Two scientists have shared this year's Nobel Prize for Physics for their "groundbreaking" work on a material with amazing properties.
Andrei Geim and Konstantin Novoselov, both at Manchester University, UK, took the prize for research on graphene.
Graphene is a flat sheet of carbon just one atom thick; it is almost completely transparent, but also extremely strong and a good conductor of electricity.
Its unique properties mean it could have a wide array of practical uses.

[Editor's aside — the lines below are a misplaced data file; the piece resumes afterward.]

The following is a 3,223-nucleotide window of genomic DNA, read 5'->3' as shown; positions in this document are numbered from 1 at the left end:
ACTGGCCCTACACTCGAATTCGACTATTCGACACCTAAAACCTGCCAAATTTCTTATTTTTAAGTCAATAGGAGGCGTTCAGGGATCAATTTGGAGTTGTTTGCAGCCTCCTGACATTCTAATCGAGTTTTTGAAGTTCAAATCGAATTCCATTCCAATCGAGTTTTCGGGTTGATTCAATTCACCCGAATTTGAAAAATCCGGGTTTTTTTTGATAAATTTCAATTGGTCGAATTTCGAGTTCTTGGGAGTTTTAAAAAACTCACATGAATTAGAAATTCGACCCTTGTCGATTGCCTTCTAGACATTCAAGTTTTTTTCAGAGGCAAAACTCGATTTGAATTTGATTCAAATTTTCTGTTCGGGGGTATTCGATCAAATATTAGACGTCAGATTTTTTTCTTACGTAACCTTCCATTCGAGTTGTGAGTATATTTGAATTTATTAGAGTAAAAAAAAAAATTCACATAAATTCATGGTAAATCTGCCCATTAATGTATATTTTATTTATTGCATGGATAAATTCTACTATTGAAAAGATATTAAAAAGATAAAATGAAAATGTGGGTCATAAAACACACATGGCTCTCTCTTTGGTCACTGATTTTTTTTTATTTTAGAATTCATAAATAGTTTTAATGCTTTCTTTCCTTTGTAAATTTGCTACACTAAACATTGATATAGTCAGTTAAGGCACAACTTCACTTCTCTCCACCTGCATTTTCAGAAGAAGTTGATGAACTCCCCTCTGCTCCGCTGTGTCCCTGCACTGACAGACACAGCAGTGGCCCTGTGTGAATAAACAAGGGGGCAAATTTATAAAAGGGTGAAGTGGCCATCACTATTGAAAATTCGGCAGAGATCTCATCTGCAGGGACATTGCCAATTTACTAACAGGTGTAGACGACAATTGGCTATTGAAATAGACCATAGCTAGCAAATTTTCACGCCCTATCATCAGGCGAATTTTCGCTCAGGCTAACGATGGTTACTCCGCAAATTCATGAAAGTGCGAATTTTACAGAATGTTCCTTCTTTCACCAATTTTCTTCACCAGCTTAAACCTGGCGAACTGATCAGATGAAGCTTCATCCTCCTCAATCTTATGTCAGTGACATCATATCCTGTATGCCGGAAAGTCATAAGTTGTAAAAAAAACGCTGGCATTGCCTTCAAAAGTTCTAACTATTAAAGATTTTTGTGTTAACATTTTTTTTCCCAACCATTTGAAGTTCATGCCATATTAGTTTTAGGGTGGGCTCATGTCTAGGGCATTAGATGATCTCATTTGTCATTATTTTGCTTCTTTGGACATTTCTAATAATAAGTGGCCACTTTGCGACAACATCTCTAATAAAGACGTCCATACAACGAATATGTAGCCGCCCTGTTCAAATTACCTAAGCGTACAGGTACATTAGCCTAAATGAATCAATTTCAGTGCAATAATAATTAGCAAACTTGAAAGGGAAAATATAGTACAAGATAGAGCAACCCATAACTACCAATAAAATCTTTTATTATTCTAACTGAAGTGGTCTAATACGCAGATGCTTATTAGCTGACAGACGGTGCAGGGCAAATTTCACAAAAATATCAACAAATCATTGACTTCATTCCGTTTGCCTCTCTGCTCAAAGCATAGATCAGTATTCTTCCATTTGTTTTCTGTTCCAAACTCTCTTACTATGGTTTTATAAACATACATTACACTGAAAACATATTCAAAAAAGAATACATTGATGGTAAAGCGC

The breakthrough could lead to the manufacture of innovative electronics, including faster computers, according to the Nobel Prize Foundation.
"I'm fine, I slept well. I didn't expect the Nobel Prize this year," said Dr Geim.
The Nobels are valued at 10m Swedish Kronor (£900,000; 1m euros; $1.5m).
Dr Geim said his plans for the day would not change - he said he would go back to work and carry on with his research papers.
He added that he would "muddle on as before".
The researchers were both born in Russia, but were based at the University of Manchester when they published their groundbreaking research paper on graphene in 2004.